Chief actuary salary?

401(k) contribution limits this year are $22.5k to age 50, and $30k for age 50 and above.

We also have the option of whether we make contributions on a pre-tax or post-tax basis.

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Bonuses are supposed to be taxed at the supplemental withholding rate regardless of the marginal tax bracket they will actually end up in, which in 2023 is 22%….geez, how much is your state and local withholding??

ETA I googled it and apparently that’s not the only way to tax bonuses, it’s just how all the companies I’ve worked for have done it and it seems to be the most common. TIL.

I’m not sure to be honest, I feel like my bonus always has a crazy withholding. I definitely don’t pay 45% average tax rate, more like 22% all in (ground up), I think.

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Is it all withholding, or is some of the chunk being taken out due to 401k contributions or something? I feel like my bonuses usually net around 55%, but that’s because of my 401k contribution taking out a lot.

I worked for a company once that didn’t automatically take anything out of your bonus for 401k purposes. I didn’t realize it until my bonus was way higher than I’d expected. Only worked there briefly.

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Oh that’s a good point, 44.5% isn’t tax withholding that’s just 1 - bank account number over gross number, so that’ll include 401k, etc.

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Another poster mentions the current 401k plan limits. That’s by far the most common type of deferred compensation plan in the US.

Some companies also offer non-qualified deferred compensation plans. These can be free of contribution limits. However, non qualified plans come with additional risk as in the event of a company bankruptcy they are at risk. I participated in a non qualified plan.

In the US the limit is $22.5K per year into your 401k. or 30k if you are over age 50.

Sorry, M_S got you the correct answer before me. Call me Mr Redundancy and Mr Repetitive.

Regarding bonus withholding – I just pulled up the pay statement for my bonus.

Withheld were:

  • Federal Income tax (@22%)
  • Medicare (@1.45%)
  • Social Security (@6.2%)
  • State taxes

My current employer doesn’t do 401(k) withholding from bonus checks. At prior employers, bonuses weren’t significant enough (either by company pay policy, or because I was too junior at the time) for me to notice.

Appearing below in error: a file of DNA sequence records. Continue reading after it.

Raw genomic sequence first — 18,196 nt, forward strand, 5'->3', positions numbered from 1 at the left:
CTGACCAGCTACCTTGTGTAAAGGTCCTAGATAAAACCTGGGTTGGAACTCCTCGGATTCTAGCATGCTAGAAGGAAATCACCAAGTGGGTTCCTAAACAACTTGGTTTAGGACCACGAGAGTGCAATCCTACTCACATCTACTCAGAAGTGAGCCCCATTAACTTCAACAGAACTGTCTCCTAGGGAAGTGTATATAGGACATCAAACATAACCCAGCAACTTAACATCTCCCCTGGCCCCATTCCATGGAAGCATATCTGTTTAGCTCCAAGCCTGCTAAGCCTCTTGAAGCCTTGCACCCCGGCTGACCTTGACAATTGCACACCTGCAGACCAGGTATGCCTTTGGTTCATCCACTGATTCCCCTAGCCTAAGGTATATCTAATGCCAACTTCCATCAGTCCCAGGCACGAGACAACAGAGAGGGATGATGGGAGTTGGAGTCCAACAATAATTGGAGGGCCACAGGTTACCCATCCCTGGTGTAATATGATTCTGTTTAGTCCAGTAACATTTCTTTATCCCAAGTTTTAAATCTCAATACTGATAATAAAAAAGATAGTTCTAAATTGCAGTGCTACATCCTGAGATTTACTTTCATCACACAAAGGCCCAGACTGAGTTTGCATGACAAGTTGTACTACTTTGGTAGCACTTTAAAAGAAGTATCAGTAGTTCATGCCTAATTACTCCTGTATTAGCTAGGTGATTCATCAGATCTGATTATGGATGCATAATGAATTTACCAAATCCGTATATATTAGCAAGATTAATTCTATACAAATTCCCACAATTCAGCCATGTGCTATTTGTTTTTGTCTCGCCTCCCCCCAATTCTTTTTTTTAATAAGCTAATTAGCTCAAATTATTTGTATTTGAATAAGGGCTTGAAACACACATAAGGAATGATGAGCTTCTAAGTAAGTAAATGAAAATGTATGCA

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Asking for a friend.

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Some companies allow bonus receivers to manually select the tax withholding percentage so that they may match the marginal tax rate that the bonus puts them into.

I would have thought 250 is like base for an actuary VP. Chief actuary at least 300s imo.

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The VP bit would depend on the company, I think. My current employer is extremely stingy with the VP titles (“VP of actuarial” is the chief actuary). However several years ago I worked at one company where I was surprised the business card printers didn’t wear out the world’s supply of "V"s and "P"s.

I see this as well. VP means very different things in different places. At my current company there is only a single VP position, which is technically the general manager/ceo-equivalent of the insurance company. The ‘president’ technically works for the parent federation and is not an employee of the insurer.

Meaningless really at most companies.

Corporate title inflation is very real.

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Directors/managers without direct reports are already in the 150-200k range

VP with 10-25 reports are probably in the 250-400k range

Most chief actuaries are at the VP level

Few are at the SVP/EVP level. If they have 100+ reports then they can expect closer to 7 figures

woah 10-25? I was thinking like, 4 tops.

usually VPs have 3-6 direct reports (manager/director level)

Their direct reports have 2-5 analysts under them

Just realizing the percentages don’t total to 100%. O_o

Well, only about 46% of Americans understand fractions and percentages. The other 2/3 don’t.